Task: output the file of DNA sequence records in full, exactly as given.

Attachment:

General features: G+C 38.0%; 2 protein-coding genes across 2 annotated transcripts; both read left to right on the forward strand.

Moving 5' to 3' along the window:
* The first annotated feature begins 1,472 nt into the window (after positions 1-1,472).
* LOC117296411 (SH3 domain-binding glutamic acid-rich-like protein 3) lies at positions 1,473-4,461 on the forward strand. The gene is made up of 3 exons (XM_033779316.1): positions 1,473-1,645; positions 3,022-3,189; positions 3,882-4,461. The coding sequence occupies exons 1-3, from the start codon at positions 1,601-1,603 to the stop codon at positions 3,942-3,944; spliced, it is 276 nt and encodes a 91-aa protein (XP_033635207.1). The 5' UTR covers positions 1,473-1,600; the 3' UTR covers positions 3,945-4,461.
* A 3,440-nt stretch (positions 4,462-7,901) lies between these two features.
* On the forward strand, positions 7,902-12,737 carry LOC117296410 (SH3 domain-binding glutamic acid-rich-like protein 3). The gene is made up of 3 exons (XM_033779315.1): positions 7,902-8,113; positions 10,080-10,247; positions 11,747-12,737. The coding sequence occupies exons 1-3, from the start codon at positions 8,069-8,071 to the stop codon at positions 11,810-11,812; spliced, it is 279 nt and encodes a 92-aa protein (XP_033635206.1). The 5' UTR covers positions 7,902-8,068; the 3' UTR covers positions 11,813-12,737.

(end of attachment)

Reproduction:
General features: G+C 38.0%; 2 protein-coding genes across 2 annotated transcripts; both read left to right on the forward strand.

Moving 5' to 3' along the window:
* The first annotated feature begins 1,472 nt into the window (after positions 1-1,472).
* LOC117296411 (SH3 domain-binding glutamic acid-rich-like protein 3) lies at positions 1,473-4,461 on the forward strand. The gene is made up of 3 exons (XM_033779316.1): positions 1,473-1,645; positions 3,022-3,189; positions 3,882-4,461. The coding sequence occupies exons 1-3, from the start codon at positions 1,601-1,603 to the stop codon at positions 3,942-3,944; spliced, it is 276 nt and encodes a 91-aa protein (XP_033635207.1). The 5' UTR covers positions 1,473-1,600; the 3' UTR covers positions 3,945-4,461.
* A 3,440-nt stretch (positions 4,462-7,901) lies between these two features.
* On the forward strand, positions 7,902-12,737 carry LOC117296410 (SH3 domain-binding glutamic acid-rich-like protein 3). The gene is made up of 3 exons (XM_033779315.1): positions 7,902-8,113; positions 10,080-10,247; positions 11,747-12,737. The coding sequence occupies exons 1-3, from the start codon at positions 8,069-8,071 to the stop codon at positions 11,810-11,812; spliced, it is 279 nt and encodes a 92-aa protein (XP_033635206.1). The 5' UTR covers positions 7,902-8,068; the 3' UTR covers positions 11,813-12,737.